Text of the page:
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The Wire columnist Ghazala Wahab claims Jains are Hindus but they demanded minority status because of financial bonanza

Jainism, Buddhism and Sikhism are closely related with Hinduism, all of them originated in India, and there are lots of similarities in these religions, but they are separate religions

Based on the mistaken notion that Jainism and Hinduism are one and the same, The Wire columnist Ghazala Wahab has questioned the basis for Jains being granted minority status in India. She took to Twitter to mock Jains, alluding to a piece about a Jain father-son duo litigating the Kashi and Mathura lawsuits on behalf of Hindus, asking that if Jains and Hindus are the same, why are they classified as minorities.

A screenshot of the tweet.

In a subsequent tweet, Ghazala Wahab brazenly claimed that Jains sought minority status in order to avail the financial bonanza provided by the Ministry of Minority Affairs.

A screenshot of the tweet.

Ghazala stated that Jains were included in the minority category because they wanted to avail the financial benefits which are provided to the minorities by the minority affairs ministry. Ghazala Wahab mocked Advocate Hari Shankar Jain and his son Advocate Vishnu Shankar Jain who are the arguing counsels from the Hindu side in the Gyanvapi and the Krishna Janmabhoomi cases.

Hindus and Jains are not the same

Although Jainism shares many beliefs with Hinduism and Buddhism due to their shared cultural background and ancient history, it is universally accepted that the Jain faith is a separate religion. Hinduism believes Brahma, the creator, created the Universe; meanwhile, Jainism thinks the Universe is everlasting and almighty. Hinduism likewise believes in nonviolence; yet, if violence is absolutely essential to gain triumph over evil, it is tolerated to some extent, whereas Jainism exclusively believes in nonviolence.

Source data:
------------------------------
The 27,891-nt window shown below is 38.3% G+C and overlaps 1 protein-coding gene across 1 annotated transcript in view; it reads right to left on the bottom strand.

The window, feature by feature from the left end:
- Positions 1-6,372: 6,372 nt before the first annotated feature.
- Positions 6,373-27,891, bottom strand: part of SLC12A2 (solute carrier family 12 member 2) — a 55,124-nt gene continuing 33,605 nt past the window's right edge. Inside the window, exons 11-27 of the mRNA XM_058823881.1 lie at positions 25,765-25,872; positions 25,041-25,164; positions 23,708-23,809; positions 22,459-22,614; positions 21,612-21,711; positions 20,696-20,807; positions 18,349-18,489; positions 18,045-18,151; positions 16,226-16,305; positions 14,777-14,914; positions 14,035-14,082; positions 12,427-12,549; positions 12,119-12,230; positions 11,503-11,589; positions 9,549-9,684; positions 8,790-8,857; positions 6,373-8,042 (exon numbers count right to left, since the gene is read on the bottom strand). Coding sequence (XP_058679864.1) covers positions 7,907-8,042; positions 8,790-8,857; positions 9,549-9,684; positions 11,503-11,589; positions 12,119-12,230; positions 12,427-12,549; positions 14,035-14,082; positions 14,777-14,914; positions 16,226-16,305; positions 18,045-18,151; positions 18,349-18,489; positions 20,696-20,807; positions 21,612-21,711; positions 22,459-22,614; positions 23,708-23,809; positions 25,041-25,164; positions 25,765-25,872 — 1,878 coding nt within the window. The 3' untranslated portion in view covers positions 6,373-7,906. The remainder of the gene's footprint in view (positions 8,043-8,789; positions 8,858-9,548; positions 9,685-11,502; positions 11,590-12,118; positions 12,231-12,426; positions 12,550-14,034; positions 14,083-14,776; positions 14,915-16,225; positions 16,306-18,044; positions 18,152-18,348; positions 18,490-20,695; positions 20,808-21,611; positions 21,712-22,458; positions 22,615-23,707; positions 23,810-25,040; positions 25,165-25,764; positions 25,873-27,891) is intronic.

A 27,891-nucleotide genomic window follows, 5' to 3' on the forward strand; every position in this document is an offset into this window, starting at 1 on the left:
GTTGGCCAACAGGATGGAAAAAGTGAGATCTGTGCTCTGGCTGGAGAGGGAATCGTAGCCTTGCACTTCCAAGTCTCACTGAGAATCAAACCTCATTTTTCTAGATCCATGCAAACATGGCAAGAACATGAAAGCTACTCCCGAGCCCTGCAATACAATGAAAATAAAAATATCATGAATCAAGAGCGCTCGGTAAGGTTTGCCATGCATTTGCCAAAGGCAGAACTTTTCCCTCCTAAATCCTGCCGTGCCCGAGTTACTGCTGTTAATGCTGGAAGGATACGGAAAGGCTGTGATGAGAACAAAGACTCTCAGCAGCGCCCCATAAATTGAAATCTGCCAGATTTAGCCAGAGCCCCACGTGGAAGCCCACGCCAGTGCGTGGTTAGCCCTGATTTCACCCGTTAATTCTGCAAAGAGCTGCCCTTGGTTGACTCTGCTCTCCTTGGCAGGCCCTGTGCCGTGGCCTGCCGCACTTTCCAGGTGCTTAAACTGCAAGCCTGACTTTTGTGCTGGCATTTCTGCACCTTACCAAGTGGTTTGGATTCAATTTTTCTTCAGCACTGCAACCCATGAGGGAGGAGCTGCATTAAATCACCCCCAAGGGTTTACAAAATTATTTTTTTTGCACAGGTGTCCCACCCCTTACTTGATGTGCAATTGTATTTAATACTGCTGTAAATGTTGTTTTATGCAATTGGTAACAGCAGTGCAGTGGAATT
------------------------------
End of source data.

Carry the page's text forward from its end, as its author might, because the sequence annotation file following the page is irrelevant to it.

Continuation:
Many deities are worshipped in Hinduism, but in Jainism, 24 Tirthankars, as well as other celestial creatures, are worshipped as DemiGods. Mahavira was Jainism’s 24th Tirthankara. In Hinduism, the Vedas, Upanishads, Smritis, and other holy texts are revered, but Jainism has its own sacred texts, such as Agamas and Sutras.

Though these are the distinctions, there are many commonalities as well. Reincarnation, or the cycle of life and death, is a belief shared by Hinduism and Jainism. Both Hinduism and Jainism emphasise eating a vegetarian diet, and both religions value meditation. However, they are still different religions.

Jainism, Buddhism and Sikhism are closely related with Hinduism, all of them originated in India, and there are lots of similarities in these religions. While some people do consider them to be part of Hinduism, in general, and the adherents of these religions agree that these are different religions.

It is notable that officially also Jainism is a separate religion, the census of India lists it as one of the religions that people can chose while submitting data for the decadal census, and census data includes the percentage of Jains in India.

As Jains constitute just around 0.4% of Indian population, it was a logical move to grant them minority statue.

Minority status of Jains

The Government of India granted the Jain community in India the status of “minority religion” in January 2014, in accordance with Section 2(c) of the National Commission for Minorities (NCM) Act 1992. The Jain desire for minority status dates back over a century when in British India, the Viceroy and Governor-General of India Lord Minto granted representation to significant minorities in the Central Legislature.

In a Memorandum to the Constituent Assembly in March 1947, the Representatives of the Jain Community presented a strong argument for the recognition of the Jains as a minority religious community. In 1993, the National Minorities Commission proposed that Jains be recognised as a religious minority community.

Jains were granted minority status by the government in January 2014. The community, which makes up a small percentage of India’s population, is now on a level with five other minority groups: Muslims, Sikhs, Christians, Buddhists, and Parsis.

However, Jains have repeatedly emphasised their long-standing concern that Muslims have received a disproportionate amount of minority advantages. According to a source, the Muslim community has been the primary recipient of minority affairs ministry scholarships, which make for the majority of the ministry’s yearly budget of over Rs 3,000 crore (2014).

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OpIndia Staff
OpIndia Staffhttps://www.opindia.com
Staff reporter at OpIndia

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